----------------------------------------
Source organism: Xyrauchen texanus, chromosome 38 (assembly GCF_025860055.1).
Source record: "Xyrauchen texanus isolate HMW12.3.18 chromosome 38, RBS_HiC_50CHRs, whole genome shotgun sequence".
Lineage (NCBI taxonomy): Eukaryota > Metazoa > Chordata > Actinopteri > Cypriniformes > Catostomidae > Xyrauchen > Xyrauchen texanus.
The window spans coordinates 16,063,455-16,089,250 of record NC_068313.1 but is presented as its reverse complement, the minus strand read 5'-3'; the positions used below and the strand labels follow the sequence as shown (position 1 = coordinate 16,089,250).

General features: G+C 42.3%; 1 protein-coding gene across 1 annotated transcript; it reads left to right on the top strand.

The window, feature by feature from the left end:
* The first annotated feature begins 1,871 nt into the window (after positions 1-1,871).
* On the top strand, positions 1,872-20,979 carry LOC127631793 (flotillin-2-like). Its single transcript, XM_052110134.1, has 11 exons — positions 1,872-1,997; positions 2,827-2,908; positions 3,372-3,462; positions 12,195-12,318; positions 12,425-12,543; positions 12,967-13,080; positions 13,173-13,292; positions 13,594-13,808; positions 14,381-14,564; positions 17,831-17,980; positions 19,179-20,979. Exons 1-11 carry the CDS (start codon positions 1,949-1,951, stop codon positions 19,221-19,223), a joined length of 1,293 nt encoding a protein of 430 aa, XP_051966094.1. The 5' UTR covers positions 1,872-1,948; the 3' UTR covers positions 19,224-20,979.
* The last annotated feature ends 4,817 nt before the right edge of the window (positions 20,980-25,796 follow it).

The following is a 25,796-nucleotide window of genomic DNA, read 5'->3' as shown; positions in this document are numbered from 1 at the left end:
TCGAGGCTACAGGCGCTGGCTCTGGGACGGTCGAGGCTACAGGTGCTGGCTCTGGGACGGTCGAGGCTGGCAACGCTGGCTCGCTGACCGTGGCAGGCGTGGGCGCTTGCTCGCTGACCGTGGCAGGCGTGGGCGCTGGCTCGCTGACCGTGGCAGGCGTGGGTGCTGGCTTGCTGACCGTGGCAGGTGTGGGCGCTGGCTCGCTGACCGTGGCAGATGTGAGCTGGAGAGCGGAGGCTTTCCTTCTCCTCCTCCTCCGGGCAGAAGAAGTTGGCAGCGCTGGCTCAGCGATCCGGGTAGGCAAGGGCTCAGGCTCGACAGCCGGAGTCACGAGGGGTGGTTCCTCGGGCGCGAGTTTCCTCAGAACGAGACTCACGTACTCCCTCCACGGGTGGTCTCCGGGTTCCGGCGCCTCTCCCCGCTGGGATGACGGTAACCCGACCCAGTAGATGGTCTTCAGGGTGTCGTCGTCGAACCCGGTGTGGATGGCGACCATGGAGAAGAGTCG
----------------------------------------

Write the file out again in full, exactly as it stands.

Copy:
Source organism: Xyrauchen texanus, chromosome 38 (assembly GCF_025860055.1).
Source record: "Xyrauchen texanus isolate HMW12.3.18 chromosome 38, RBS_HiC_50CHRs, whole genome shotgun sequence".
Lineage (NCBI taxonomy): Eukaryota > Metazoa > Chordata > Actinopteri > Cypriniformes > Catostomidae > Xyrauchen > Xyrauchen texanus.
The window spans coordinates 16,063,455-16,089,250 of record NC_068313.1 but is presented as its reverse complement, the minus strand read 5'-3'; the positions used below and the strand labels follow the sequence as shown (position 1 = coordinate 16,089,250).

General features: G+C 42.3%; 1 protein-coding gene across 1 annotated transcript; it reads left to right on the top strand.

The window, feature by feature from the left end:
* The first annotated feature begins 1,871 nt into the window (after positions 1-1,871).
* On the top strand, positions 1,872-20,979 carry LOC127631793 (flotillin-2-like). Its single transcript, XM_052110134.1, has 11 exons — positions 1,872-1,997; positions 2,827-2,908; positions 3,372-3,462; positions 12,195-12,318; positions 12,425-12,543; positions 12,967-13,080; positions 13,173-13,292; positions 13,594-13,808; positions 14,381-14,564; positions 17,831-17,980; positions 19,179-20,979. Exons 1-11 carry the CDS (start codon positions 1,949-1,951, stop codon positions 19,221-19,223), a joined length of 1,293 nt encoding a protein of 430 aa, XP_051966094.1. The 5' UTR covers positions 1,872-1,948; the 3' UTR covers positions 19,224-20,979.
* The last annotated feature ends 4,817 nt before the right edge of the window (positions 20,980-25,796 follow it).

The following is a 25,796-nucleotide window of genomic DNA, read 5'->3' as shown; positions in this document are numbered from 1 at the left end:
TCGAGGCTACAGGCGCTGGCTCTGGGACGGTCGAGGCTACAGGTGCTGGCTCTGGGACGGTCGAGGCTGGCAACGCTGGCTCGCTGACCGTGGCAGGCGTGGGCGCTTGCTCGCTGACCGTGGCAGGCGTGGGCGCTGGCTCGCTGACCGTGGCAGGCGTGGGTGCTGGCTTGCTGACCGTGGCAGGTGTGGGCGCTGGCTCGCTGACCGTGGCAGATGTGAGCTGGAGAGCGGAGGCTTTCCTTCTCCTCCTCCTCCGGGCAGAAGAAGTTGGCAGCGCTGGCTCAGCGATCCGGGTAGGCAAGGGCTCAGGCTCGACAGCCGGAGTCACGAGGGGTGGTTCCTCGGGCGCGAGTTTCCTCAGAACGAGACTCACGTACTCCCTCCACGGGTGGTCTCCGGGTTCCGGCGCCTCTCCCCGCTGGGATGACGGTAACCCGACCCAGTAGATGGTCTTCAGGGTGTCGTCGTCGAACCCGGTGTGGATGGCGACCATGGAGAAGAGTCG